CSUMB has offered to lease the building for an expended period of time and in exchange provide them with some of the residential units in East Campus that will give them easy access to the Veterans Transition Center.
The Monterey area is very eco-conscious, and this extends to the CSUMB campus. CSUMB’s commitment to sustainability has set it apart from other universities, and President Ochoa used the COVID-19 as an opportunity to strengthen our sustainability.
CSUMB has made a commitment to staying carbon-free, in terms of our carbon footprint by 2030.
“We’ve made that commitment and we’re continuing to work on that,” Ochoa said.
“An interesting project that we did when we entered the pandemic was that we went around and shut down all of the equipment across the university that was spending electricity in a sort of ‘standby mode,’ – they call it vampire loads,” Ochoa joked.
He went on to explain, in order for some of these electronics to utilize a quickstart mode, they need to already be running. The school decided to turn everything off, so it wouldn’t use any electricity and ultimately reduced our carbon footprint.
President Ochoa was also very happy that the university was able to use the COVID-19 pandemic as an opportunity for the school to go paperless and use digital methods instead.
“A lot of our forms, retention, tenure and promotion packets that the faculty had to put together- they were huge and they cut a lot of trees to do that. So all that’s gone now, we’re doing it all paperless.”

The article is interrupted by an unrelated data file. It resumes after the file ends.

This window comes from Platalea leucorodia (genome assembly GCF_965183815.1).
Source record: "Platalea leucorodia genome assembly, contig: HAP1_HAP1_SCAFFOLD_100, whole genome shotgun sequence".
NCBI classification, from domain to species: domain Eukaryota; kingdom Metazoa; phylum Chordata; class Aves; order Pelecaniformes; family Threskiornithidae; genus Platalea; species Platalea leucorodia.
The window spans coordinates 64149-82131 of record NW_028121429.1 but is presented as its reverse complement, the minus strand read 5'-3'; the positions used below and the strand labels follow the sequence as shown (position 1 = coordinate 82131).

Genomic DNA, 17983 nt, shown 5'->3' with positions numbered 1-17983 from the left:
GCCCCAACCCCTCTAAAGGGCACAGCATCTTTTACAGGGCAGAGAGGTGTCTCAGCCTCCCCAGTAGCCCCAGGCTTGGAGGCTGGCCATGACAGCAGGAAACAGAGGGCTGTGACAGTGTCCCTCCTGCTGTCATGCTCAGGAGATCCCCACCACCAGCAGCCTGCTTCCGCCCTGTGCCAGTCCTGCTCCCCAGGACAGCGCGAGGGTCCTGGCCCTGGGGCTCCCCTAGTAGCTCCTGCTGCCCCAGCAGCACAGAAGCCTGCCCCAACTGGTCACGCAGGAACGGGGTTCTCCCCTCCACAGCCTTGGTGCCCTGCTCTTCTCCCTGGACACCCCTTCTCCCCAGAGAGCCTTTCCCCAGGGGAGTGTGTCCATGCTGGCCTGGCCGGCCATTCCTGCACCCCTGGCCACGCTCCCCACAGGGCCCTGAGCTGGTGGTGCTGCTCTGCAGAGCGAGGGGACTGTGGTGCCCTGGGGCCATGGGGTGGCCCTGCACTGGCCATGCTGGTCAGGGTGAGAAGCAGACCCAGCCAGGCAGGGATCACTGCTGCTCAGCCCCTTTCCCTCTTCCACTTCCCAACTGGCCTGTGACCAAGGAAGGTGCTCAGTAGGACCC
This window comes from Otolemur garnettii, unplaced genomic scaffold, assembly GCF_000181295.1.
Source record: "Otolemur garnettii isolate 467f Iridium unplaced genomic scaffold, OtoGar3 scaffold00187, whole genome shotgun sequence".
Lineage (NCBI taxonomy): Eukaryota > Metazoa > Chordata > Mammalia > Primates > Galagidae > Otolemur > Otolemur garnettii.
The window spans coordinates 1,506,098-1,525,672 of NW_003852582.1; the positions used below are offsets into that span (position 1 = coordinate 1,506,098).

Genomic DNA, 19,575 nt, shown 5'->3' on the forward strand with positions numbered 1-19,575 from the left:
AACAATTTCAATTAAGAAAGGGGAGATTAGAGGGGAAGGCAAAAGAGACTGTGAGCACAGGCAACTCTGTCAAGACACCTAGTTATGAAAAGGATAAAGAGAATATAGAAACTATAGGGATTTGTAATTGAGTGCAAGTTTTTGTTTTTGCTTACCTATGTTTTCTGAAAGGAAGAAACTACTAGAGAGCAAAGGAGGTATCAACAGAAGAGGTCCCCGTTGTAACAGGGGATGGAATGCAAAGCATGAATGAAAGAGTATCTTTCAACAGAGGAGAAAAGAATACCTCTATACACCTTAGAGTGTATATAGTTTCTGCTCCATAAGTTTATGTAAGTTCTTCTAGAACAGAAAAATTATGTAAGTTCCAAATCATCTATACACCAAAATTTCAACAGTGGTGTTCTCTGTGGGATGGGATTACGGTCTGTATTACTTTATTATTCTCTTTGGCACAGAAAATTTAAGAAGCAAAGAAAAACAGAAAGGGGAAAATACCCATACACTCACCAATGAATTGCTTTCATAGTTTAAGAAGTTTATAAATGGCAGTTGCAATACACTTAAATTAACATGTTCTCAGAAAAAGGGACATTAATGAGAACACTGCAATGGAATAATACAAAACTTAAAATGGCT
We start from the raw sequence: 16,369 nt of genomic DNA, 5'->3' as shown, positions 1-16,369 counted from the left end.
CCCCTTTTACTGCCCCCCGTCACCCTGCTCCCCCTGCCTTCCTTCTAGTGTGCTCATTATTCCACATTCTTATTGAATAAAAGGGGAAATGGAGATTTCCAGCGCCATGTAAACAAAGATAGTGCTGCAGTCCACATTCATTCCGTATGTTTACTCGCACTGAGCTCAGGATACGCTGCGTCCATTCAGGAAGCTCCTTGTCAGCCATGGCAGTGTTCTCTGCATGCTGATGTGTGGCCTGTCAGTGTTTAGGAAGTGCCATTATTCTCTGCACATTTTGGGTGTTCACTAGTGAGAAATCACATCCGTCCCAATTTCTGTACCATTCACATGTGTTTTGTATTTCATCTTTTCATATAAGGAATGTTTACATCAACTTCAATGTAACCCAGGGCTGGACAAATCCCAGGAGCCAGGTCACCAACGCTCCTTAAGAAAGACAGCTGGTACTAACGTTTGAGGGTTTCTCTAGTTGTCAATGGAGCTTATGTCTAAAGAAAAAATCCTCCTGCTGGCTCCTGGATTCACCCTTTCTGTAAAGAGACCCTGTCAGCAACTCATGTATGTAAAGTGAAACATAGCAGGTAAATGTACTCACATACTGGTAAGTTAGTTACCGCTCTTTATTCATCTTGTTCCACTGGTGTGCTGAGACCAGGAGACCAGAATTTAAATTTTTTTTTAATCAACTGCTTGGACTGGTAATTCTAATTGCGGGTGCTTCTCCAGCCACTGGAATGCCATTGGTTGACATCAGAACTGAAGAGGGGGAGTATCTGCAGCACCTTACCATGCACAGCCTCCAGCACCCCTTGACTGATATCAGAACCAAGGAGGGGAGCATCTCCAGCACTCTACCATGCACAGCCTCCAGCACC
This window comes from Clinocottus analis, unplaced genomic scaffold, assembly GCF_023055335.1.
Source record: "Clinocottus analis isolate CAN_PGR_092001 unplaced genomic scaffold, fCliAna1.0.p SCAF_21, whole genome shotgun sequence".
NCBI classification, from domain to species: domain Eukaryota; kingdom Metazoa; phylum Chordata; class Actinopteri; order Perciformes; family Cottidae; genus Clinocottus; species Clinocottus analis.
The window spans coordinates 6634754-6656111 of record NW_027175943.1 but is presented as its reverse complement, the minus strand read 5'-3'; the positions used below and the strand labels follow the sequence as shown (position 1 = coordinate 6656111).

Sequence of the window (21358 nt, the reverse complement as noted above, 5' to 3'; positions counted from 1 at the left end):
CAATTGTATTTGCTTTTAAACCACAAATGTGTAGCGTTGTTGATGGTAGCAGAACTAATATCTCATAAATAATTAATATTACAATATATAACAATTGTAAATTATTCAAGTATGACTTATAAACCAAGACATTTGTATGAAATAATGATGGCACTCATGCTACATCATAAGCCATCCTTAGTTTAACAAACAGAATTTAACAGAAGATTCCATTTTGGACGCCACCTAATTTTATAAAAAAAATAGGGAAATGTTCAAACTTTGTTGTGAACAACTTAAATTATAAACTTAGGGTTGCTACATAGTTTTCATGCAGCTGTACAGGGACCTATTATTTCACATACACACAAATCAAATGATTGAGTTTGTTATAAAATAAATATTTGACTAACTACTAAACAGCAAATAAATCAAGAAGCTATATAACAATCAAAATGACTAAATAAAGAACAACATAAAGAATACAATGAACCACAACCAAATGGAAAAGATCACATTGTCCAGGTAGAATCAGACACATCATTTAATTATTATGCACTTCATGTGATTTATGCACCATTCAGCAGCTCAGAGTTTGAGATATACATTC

Ochoa wasn’t sure at first what he wanted to do as he goes into retirement. He explained any time people would ask him about his plans he would “start grasping for answers.”
“Finally, I’ve decided I’m going to tell you the real bottom line, which is I’m going to just enjoy life. I’m just going to take the time to smell the roses, to do the things you’re too busy to do when you’re working.”
He explained, he will likely want to get involved with some things later into his retirement, but wants to give himself some time just to relax.
President Ochoa hopes to leave the campus community with a few key takeaways from his time with the institution.
“A core message that I would want to give you is that we’re in a difficult time in the world right now and in the country, there’s a lot of polarization that’s happening and it’s unfortunate that there’s a lot of anger and emotion and a real scarcity of reasoned thinking and dialogue,” he said.
He stressed higher education has a responsibility to produce graduates with training in critical thinking, can debate ideas without reducing it to personal attacks, and can base their arguments on evidence, and can keep an open mind.
“All of those habits of thoughts and ways of being, you’re going to be beacons of that when you come out. The community needs you to provide that light in the darkness right now, so that’s your mission.”
President Ochoa sees a bright future for the campus and the graduates that CSUMB is putting out.
“We can achieve anything we put our mind to and we have the institutional capacity to do it, so there’s no limit.”